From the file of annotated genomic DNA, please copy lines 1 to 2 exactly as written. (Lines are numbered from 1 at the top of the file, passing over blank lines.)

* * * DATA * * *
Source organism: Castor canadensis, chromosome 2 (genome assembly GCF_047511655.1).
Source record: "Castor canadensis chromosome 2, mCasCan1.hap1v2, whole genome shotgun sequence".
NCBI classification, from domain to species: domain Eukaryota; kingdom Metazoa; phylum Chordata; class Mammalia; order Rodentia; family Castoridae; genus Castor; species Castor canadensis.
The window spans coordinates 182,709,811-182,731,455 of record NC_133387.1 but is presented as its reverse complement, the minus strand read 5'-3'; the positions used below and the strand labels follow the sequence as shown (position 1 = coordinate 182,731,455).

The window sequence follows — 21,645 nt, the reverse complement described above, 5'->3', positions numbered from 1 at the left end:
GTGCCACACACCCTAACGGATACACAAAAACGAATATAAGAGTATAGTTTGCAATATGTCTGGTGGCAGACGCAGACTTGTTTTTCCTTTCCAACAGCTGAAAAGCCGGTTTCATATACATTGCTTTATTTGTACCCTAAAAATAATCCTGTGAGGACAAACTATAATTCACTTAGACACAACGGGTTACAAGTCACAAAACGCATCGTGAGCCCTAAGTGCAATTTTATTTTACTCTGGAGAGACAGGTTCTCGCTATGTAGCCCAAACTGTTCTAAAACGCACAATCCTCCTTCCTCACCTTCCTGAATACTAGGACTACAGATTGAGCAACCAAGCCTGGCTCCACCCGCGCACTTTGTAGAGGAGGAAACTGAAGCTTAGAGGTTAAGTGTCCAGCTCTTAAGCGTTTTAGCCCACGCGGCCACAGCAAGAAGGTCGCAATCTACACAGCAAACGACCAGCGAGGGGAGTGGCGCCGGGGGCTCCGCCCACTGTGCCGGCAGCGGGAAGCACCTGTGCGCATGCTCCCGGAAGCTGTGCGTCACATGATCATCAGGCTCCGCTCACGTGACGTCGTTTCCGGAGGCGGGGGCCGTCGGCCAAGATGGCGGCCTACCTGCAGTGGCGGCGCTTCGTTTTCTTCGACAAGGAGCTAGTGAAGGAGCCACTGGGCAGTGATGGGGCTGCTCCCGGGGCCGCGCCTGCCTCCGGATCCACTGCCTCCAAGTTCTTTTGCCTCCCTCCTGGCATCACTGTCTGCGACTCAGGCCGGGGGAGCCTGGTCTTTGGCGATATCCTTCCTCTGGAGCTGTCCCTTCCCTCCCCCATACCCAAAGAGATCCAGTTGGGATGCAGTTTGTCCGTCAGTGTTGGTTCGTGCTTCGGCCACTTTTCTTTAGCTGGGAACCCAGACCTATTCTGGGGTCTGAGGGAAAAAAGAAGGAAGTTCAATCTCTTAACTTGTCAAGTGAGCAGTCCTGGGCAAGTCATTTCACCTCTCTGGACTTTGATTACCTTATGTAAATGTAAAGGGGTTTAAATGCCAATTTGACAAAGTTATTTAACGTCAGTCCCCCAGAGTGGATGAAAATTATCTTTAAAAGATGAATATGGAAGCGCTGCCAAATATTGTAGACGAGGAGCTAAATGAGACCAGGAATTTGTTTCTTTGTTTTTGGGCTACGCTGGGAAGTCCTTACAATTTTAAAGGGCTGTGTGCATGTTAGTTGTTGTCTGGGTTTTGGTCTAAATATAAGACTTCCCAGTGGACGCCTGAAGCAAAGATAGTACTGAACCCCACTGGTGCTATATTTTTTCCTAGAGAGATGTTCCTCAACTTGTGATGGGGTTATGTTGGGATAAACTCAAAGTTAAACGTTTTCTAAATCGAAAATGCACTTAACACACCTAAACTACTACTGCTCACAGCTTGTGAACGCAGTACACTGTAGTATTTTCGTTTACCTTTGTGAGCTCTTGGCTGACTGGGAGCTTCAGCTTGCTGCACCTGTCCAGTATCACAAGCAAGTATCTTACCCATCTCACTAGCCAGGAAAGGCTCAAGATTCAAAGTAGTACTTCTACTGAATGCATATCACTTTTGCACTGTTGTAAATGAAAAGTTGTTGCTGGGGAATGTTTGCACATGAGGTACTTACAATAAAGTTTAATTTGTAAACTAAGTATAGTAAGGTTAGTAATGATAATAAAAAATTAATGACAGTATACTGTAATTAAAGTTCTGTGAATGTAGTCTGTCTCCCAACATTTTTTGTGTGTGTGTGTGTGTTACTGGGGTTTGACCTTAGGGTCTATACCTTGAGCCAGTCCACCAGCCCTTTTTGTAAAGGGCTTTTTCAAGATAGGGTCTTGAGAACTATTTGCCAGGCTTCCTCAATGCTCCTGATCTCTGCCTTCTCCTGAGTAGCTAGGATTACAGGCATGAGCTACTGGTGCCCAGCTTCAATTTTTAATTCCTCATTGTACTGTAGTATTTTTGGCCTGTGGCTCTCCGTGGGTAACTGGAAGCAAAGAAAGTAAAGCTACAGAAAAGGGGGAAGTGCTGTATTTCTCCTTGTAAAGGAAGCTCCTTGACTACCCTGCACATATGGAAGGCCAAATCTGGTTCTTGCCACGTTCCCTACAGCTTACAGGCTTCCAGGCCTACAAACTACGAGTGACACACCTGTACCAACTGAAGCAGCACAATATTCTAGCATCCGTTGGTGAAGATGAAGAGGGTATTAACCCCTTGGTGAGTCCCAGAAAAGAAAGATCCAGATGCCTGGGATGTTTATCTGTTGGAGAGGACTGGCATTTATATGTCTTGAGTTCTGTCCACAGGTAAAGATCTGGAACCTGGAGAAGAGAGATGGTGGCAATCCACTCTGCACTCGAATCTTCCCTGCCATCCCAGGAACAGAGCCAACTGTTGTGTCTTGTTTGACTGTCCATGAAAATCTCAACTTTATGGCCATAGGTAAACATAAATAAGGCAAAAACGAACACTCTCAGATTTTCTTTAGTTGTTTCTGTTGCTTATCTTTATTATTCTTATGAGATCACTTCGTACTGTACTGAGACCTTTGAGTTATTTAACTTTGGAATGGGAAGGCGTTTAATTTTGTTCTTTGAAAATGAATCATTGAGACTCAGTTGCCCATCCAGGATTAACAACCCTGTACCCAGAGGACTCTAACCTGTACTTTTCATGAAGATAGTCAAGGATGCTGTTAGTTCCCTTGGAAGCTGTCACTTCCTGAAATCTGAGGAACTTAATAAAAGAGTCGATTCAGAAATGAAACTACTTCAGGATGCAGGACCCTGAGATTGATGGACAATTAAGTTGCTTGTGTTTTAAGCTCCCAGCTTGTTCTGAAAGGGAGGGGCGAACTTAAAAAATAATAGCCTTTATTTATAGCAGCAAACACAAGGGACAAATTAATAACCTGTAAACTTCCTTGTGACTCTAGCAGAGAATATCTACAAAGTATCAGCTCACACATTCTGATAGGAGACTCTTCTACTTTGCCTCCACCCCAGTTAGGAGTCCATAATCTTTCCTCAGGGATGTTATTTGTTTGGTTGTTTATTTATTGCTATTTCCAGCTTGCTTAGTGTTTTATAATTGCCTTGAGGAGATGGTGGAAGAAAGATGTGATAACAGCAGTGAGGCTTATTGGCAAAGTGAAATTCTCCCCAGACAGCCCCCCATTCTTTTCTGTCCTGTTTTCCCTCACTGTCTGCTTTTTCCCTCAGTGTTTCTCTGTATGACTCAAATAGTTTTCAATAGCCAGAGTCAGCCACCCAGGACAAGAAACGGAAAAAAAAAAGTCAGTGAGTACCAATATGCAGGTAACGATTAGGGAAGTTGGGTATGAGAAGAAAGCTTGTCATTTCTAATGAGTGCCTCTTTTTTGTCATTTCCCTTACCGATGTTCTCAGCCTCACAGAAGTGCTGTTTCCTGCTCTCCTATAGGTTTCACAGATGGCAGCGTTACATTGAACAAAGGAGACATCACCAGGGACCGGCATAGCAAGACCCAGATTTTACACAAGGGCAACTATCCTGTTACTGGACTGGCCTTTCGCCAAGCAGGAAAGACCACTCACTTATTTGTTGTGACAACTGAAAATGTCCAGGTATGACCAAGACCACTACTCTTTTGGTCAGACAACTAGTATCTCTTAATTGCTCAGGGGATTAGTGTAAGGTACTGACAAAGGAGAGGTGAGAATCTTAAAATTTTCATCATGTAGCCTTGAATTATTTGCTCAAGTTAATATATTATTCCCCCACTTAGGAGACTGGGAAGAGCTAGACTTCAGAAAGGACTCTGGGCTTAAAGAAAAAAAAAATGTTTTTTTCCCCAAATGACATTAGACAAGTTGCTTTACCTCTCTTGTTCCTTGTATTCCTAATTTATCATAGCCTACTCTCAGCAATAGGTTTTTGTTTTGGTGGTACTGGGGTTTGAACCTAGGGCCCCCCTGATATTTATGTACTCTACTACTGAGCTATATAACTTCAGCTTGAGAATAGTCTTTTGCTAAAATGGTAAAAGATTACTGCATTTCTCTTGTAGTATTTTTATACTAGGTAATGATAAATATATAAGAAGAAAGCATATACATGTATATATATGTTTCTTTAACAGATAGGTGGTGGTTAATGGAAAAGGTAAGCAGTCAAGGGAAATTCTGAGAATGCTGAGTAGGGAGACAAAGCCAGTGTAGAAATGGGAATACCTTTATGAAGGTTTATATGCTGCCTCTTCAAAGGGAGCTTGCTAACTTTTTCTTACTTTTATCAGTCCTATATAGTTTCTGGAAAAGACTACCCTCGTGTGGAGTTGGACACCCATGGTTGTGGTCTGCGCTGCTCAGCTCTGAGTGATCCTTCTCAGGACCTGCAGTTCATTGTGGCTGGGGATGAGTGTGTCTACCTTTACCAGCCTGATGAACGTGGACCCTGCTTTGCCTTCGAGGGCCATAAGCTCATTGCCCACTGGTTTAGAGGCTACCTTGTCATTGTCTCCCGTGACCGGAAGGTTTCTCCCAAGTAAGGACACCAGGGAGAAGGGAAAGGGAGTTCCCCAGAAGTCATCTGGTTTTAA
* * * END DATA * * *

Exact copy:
Source organism: Castor canadensis, chromosome 2 (genome assembly GCF_047511655.1).
Source record: "Castor canadensis chromosome 2, mCasCan1.hap1v2, whole genome shotgun sequence".